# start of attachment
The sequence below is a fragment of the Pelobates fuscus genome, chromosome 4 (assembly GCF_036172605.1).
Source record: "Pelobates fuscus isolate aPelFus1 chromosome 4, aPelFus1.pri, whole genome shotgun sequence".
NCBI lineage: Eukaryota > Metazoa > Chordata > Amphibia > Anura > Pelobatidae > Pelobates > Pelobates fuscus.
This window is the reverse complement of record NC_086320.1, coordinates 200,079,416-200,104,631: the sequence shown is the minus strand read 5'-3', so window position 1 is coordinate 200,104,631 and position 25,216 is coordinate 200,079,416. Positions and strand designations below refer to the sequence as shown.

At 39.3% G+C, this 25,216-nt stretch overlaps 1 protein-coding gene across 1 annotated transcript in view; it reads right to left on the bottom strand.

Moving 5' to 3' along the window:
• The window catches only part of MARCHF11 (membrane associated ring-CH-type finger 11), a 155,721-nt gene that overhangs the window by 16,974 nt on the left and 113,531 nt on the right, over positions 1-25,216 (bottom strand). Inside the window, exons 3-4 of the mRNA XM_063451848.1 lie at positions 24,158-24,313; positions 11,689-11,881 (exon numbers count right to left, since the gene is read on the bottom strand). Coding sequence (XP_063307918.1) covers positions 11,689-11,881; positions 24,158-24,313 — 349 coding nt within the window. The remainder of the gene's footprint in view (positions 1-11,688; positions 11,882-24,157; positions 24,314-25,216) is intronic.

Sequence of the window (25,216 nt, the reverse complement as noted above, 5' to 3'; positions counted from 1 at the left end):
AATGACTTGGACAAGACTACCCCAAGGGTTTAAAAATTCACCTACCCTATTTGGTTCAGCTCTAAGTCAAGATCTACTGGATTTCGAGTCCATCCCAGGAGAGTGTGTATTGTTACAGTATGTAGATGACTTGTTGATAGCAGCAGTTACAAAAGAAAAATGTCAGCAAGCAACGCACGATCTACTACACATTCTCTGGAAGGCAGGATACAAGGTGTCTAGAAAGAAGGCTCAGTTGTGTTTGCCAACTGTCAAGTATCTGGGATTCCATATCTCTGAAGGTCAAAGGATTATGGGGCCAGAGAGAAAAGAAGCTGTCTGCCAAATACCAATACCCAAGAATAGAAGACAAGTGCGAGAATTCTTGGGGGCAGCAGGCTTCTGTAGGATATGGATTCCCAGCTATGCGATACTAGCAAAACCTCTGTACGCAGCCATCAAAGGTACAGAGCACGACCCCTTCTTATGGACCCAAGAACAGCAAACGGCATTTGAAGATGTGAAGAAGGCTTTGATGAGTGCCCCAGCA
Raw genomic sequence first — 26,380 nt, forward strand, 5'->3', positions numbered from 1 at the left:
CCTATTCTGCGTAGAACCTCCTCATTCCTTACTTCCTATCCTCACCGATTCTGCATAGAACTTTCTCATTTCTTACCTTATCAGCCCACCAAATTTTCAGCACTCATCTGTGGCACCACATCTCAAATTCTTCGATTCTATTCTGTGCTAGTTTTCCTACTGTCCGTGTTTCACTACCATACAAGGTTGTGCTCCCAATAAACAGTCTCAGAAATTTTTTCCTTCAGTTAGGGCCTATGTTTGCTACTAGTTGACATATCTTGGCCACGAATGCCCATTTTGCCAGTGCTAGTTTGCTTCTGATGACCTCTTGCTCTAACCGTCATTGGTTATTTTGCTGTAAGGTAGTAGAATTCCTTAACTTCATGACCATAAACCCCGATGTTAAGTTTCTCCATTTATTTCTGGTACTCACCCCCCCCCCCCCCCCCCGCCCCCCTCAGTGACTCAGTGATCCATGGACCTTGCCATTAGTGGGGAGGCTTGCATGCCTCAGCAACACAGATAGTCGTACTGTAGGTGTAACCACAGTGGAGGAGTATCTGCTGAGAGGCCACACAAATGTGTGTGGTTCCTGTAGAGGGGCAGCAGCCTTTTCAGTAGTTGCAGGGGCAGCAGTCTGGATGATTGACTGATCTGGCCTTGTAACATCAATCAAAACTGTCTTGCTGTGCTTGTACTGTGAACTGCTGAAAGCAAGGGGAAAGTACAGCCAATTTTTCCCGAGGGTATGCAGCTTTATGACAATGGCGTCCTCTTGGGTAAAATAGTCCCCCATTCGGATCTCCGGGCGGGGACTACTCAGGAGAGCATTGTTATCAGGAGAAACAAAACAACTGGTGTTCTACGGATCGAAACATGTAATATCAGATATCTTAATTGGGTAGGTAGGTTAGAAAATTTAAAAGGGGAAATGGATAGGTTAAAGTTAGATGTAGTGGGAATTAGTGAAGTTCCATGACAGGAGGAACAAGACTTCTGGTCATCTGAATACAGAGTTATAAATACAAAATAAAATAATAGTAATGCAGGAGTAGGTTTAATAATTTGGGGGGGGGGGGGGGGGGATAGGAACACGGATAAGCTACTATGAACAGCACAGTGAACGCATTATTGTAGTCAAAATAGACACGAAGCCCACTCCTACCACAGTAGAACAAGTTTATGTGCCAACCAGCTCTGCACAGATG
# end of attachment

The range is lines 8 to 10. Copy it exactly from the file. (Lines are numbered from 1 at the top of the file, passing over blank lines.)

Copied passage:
Sequence of the window (25,216 nt, the reverse complement as noted above, 5' to 3'; positions counted from 1 at the left end):
AATGACTTGGACAAGACTACCCCAAGGGTTTAAAAATTCACCTACCCTATTTGGTTCAGCTCTAAGTCAAGATCTACTGGATTTCGAGTCCATCCCAGGAGAGTGTGTATTGTTACAGTATGTAGATGACTTGTTGATAGCAGCAGTTACAAAAGAAAAATGTCAGCAAGCAACGCACGATCTACTACACATTCTCTGGAAGGCAGGATACAAGGTGTCTAGAAAGAAGGCTCAGTTGTGTTTGCCAACTGTCAAGTATCTGGGATTCCATATCTCTGAAGGTCAAAGGATTATGGGGCCAGAGAGAAAAGAAGCTGTCTGCCAAATACCAATACCCAAGAATAGAAGACAAGTGCGAGAATTCTTGGGGGCAGCAGGCTTCTGTAGGATATGGATTCCCAGCTATGCGATACTAGCAAAACCTCTGTACGCAGCCATCAAAGGTACAGAGCACGACCCCTTCTTATGGACCCAAGAACAGCAAACGGCATTTGAAGATGTGAAGAAGGCTTTGATGAGTGCCCCAGCA
Raw genomic sequence first — 26,380 nt, forward strand, 5'->3', positions numbered from 1 at the left: